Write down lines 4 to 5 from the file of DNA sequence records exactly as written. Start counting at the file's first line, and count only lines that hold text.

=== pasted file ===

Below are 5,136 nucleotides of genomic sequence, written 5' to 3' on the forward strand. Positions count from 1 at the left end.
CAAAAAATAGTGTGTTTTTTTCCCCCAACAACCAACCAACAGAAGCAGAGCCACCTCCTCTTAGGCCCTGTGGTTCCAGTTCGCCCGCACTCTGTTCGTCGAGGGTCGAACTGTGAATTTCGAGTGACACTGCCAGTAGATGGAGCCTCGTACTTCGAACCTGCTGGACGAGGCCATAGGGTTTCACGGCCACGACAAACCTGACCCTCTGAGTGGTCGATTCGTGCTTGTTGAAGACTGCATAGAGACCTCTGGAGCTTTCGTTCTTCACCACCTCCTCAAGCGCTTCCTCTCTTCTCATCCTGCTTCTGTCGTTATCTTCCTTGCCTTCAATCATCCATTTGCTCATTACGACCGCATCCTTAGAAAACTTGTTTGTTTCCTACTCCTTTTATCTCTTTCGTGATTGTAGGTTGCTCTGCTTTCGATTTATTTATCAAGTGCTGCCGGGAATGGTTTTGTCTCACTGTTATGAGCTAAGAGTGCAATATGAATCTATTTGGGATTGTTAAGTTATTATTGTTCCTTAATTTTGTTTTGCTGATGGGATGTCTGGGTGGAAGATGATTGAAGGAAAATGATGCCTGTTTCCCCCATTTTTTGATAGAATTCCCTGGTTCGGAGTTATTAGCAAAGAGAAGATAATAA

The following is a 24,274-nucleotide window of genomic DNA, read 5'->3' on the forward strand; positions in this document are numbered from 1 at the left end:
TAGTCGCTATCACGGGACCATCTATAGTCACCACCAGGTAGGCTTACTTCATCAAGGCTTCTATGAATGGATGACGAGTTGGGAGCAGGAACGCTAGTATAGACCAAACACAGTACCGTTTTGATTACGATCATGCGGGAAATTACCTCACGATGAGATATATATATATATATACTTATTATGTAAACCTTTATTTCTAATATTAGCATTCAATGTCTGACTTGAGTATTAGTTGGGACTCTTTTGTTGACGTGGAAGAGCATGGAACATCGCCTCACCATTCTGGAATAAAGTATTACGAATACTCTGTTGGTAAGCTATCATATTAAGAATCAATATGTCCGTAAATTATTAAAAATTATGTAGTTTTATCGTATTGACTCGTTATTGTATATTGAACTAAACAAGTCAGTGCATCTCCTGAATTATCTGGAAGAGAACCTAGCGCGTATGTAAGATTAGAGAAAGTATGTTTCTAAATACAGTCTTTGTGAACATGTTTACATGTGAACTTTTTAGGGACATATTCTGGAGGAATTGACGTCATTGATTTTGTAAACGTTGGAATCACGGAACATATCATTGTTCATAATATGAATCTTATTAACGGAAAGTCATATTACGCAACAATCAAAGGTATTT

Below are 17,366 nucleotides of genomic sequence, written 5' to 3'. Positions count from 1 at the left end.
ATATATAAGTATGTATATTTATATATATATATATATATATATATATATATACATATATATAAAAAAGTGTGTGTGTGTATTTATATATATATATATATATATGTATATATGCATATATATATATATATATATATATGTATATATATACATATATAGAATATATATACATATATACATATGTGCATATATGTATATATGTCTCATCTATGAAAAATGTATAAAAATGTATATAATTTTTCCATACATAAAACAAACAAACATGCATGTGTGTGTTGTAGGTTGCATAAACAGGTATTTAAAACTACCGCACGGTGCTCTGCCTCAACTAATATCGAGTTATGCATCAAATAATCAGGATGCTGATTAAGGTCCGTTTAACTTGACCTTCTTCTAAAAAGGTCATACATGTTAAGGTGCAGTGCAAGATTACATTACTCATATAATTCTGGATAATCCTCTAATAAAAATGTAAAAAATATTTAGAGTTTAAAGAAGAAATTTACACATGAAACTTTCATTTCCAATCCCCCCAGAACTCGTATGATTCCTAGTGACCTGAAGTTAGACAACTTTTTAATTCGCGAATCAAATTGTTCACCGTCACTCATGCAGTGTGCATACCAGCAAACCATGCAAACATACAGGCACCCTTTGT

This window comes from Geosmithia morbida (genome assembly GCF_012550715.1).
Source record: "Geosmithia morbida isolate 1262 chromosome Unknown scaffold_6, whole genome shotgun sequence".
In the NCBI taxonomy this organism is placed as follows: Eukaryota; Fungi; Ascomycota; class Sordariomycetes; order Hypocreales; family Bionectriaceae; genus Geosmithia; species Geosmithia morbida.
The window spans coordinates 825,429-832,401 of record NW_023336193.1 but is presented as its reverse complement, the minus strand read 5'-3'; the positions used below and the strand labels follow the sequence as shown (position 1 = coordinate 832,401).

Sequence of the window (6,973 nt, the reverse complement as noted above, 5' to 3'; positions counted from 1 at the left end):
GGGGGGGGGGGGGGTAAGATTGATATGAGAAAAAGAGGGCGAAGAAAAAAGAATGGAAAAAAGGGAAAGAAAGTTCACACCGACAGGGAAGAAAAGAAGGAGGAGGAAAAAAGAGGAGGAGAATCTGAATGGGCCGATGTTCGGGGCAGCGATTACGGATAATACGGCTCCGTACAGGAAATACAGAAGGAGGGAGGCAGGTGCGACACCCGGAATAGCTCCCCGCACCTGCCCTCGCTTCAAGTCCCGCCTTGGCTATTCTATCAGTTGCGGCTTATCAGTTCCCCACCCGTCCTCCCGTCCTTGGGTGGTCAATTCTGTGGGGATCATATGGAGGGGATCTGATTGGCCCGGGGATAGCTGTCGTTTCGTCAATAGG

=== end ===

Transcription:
TAGTCGCTATCACGGGACCATCTATAGTCACCACCAGGTAGGCTTACTTCATCAAGGCTTCTATGAATGGATGACGAGTTGGGAGCAGGAACGCTAGTATAGACCAAACACAGTACCGTTTTGATTACGATCATGCGGGAAATTACCTCACGATGAGATATATATATATATATACTTATTATGTAAACCTTTATTTCTAATATTAGCATTCAATGTCTGACTTGAGTATTAGTTGGGACTCTTTTGTTGACGTGGAAGAGCATGGAACATCGCCTCACCATTCTGGAATAAAGTATTACGAATACTCTGTTGGTAAGCTATCATATTAAGAATCAATATGTCCGTAAATTATTAAAAATTATGTAGTTTTATCGTATTGACTCGTTATTGTATATTGAACTAAACAAGTCAGTGCATCTCCTGAATTATCTGGAAGAGAACCTAGCGCGTATGTAAGATTAGAGAAAGTATGTTTCTAAATACAGTCTTTGTGAACATGTTTACATGTGAACTTTTTAGGGACATATTCTGGAGGAATTGACGTCATTGATTTTGTAAACGTTGGAATCACGGAACATATCATTGTTCATAATATGAATCTTATTAACGGAAAGTCATATTACGCAACAATCAAAGGTATTT

Below are 17,366 nucleotides of genomic sequence, written 5' to 3'. Positions count from 1 at the left end.